PA leader must apologise

Australia condemns Mahmoud Abbas’ antisemitic remarks

'We urge Mr Abbas to issue an apology. The Albanese government will always fight against antisemitism,' foreign minister Penny Wong says

Mahmoud Abbas in Ankara in July. Photo: Adem Altan/AFP
Mahmoud Abbas in Ankara in July. Photo: Adem Altan/AFP

The Australian government has slammed Palestinian Authority (PA) President Mahmoud Abbas for recent antisemitic remarks about Jews and urged him to apologise.

Speaking at a recent meeting of his ruling Fatah party’s Revolutionary Council, Abbas, who is in the 18th year of his four-year term, denied that antisemitism had anything to do with the Holocaust.

“It was clearly explained that [the Europeans] fought [the Jews] because of their social role, and not their religion,” he claimed.

“Even Hitler said he fought the Jews because they were dealing with usury.”

Abbas also claimed that European Jews are not Semites, referring to a discredited theory that Ashkenazi Jews are descended from Central Asian Khazars.

Foreign Minister Penny Wong said the Albanese government strongly condemned the offensive remarks, including distorting the truth of the Holocaust.

“We urge Mr Abbas to issue an apology. The Albanese government will always fight against antisemitism,” she said.

Shadow Foreign Affairs Minister Simon Birmingham joined in the criticism. “We condemn Palestinian President Abbas’ abhorrent and antisemitic remarks. As other countries in the Middle East move towards normalisation of relations with Israel, Mr Abbas’ comments seek to stoke hatred and undermine peace.”

Birmingham said the Liberal/National Coalition supports Australia’s long-standing position of speaking out against antisemitism in all of its forms, including Holocaust denial and distortion.

He said Abbas’ remarks are “rightly receiving widespread condemnation”, and particularly noted what he called the principled and thoughtful statements from German representatives and echoed their words that “Palestinians deserve to hear the historical truth from their leader, not such distortions.”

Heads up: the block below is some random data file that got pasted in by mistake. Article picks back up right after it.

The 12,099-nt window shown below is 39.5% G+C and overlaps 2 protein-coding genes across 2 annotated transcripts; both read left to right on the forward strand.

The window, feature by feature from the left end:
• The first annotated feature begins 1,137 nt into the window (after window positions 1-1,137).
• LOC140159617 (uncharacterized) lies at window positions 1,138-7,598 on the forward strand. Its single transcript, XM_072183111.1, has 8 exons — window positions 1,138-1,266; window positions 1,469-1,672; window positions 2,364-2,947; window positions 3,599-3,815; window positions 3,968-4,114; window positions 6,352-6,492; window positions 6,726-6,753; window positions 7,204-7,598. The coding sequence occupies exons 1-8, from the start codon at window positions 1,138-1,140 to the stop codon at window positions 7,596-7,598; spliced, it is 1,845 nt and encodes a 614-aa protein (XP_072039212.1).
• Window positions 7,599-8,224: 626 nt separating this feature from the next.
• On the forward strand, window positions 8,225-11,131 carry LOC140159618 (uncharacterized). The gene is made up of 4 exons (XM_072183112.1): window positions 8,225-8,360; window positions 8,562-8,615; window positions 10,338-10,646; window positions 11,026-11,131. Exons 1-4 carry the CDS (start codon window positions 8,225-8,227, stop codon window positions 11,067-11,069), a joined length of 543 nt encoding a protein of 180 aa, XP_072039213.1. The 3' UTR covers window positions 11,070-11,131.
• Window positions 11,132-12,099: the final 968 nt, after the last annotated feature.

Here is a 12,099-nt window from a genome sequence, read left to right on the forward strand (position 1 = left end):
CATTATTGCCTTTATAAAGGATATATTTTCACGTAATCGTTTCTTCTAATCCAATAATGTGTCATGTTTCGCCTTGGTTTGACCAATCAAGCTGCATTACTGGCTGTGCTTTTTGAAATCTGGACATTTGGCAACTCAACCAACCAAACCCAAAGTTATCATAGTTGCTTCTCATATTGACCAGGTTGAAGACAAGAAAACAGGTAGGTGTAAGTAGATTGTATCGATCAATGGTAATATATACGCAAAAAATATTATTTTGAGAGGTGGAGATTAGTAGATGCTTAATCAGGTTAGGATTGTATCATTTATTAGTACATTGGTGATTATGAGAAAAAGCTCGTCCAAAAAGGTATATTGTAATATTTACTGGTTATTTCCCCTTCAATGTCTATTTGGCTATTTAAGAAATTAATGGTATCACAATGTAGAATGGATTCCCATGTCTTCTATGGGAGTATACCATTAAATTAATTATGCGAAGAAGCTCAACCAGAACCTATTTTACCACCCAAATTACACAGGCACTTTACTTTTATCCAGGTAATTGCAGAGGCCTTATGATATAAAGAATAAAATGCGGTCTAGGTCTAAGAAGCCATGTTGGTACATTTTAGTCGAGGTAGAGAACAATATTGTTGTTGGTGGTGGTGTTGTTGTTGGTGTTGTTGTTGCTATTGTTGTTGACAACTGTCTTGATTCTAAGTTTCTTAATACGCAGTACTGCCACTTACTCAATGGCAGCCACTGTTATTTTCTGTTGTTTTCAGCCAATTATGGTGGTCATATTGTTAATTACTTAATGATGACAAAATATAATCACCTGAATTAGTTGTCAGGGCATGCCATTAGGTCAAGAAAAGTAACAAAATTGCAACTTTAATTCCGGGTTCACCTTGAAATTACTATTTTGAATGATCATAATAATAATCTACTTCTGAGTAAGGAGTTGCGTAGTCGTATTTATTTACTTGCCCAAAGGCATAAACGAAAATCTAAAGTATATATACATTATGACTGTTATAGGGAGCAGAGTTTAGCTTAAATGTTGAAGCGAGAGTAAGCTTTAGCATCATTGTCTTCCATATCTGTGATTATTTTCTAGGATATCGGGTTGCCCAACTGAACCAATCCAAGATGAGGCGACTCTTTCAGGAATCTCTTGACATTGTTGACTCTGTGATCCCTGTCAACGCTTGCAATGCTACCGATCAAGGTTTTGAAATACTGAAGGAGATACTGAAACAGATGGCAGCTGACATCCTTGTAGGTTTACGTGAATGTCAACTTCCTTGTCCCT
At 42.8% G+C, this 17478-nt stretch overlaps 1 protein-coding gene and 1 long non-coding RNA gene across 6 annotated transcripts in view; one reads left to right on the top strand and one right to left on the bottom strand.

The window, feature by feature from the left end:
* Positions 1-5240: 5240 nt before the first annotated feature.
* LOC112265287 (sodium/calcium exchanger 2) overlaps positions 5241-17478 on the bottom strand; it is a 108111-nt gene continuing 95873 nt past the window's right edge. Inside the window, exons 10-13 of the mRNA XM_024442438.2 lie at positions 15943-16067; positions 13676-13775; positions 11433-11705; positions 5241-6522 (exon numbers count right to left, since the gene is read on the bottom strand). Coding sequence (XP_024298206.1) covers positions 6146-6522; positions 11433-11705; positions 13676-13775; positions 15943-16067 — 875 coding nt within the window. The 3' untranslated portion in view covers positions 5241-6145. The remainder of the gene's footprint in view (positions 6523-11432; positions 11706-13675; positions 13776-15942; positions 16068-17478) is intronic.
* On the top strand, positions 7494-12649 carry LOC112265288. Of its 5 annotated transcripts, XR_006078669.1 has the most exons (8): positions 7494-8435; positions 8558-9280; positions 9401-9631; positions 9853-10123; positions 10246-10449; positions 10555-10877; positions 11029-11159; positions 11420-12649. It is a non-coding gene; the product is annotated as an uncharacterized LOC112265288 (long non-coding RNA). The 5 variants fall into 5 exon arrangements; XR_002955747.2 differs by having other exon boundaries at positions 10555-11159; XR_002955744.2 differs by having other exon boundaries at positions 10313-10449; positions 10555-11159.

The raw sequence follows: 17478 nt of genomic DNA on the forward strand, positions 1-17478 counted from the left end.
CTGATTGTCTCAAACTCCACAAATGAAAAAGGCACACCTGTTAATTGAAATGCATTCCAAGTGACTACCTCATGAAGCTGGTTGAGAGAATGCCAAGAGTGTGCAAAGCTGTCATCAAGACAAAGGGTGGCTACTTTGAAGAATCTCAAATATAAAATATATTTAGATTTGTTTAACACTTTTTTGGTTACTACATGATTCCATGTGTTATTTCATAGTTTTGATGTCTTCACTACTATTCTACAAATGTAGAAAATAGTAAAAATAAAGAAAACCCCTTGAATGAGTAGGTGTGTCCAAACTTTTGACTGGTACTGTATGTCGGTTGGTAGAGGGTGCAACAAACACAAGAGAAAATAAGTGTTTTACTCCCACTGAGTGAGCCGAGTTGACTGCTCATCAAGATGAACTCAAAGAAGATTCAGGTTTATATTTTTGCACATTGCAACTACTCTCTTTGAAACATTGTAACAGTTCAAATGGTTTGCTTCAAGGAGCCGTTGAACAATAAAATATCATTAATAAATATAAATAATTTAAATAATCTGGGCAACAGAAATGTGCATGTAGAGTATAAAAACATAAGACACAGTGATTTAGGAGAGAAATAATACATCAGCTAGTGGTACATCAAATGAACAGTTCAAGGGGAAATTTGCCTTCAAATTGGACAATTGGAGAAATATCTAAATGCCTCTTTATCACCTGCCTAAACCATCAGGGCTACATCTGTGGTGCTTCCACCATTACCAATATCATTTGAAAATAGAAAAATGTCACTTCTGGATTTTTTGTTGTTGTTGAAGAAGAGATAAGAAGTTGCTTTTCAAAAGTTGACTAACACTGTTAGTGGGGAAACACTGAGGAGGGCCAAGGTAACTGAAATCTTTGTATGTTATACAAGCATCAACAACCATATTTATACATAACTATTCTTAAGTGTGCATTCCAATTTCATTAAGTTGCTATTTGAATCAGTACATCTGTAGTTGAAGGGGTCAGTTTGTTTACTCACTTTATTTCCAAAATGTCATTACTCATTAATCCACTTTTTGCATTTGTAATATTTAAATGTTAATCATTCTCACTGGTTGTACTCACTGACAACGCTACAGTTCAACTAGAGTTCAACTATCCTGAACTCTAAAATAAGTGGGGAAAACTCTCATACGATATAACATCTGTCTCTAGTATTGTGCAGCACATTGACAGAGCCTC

Zionist Federation of Australia president Jeremy Leibler welcomed the very strong bipartisan condemnation, but said he was concerned that Abbas’s comments reflect what is being taught in Palestinian schools and repeated in Palestinian media.

“Condemning antisemitic remarks is important, but it is also important that Australia also holds the Palestinian Authority accountable for its other antisemitic actions,” he said.

Executive Council of Australian Jewry co-CEO Peter Wertheim also welcomed the strong statements of condemnation by the government and opposition.

“[Abbas] made similar comments in 2018 about usury and Ashkenazi Jews, and last year he accused Israel of committing ’50 Holocausts’ against Palestinians. In 1984 he published a book in which he condemned the Holocaust but also cited historians who disputed the widely accepted death toll of as many as six million Jews,” he noted.

Wertheim said the blood-guilt for the Shoah falls squarely upon the Nazis and their close allies, “including Abbas’s predecessor as Palestinian leader, the loathsome Haj Amin al-Husseini”.

He said far too many people blame Israel for the failure of Oslo to produce a lasting peace, despite Israel having made serious peace offers to the Palestinians on at least three occasions.

“Abbas’s descent into racism has again highlighted that it is well past time to hold the Palestinian leadership accountable for that failure,” he said.

Australia/Israel & Jewish Affairs Council executive director Colin Rubenstein said, “Any major Australian figure arguing for the formal recognition of Palestine should be given a full transcript of Abbas’ remarks. They demonstrate the depth of his hatred and intolerance towards Jews and the State of Israel.

“Unfortunately, Abbas’ comments are part of a long-term pattern, which includes systemic anti-Israel incitement and generous , ongoing inducements for terrorism. They reflect the true face of the Palestinian leadership.

“Given our Government has cited its concerns with Israel’s current government in its unfortunate, counterproductive decision to change Australia’s language relating to the West Bank, east Jerusalem and Gaza, it should also factor this pattern of racist and extremist Palestinian behaviour into its dealings with the Palestinian Authority.”

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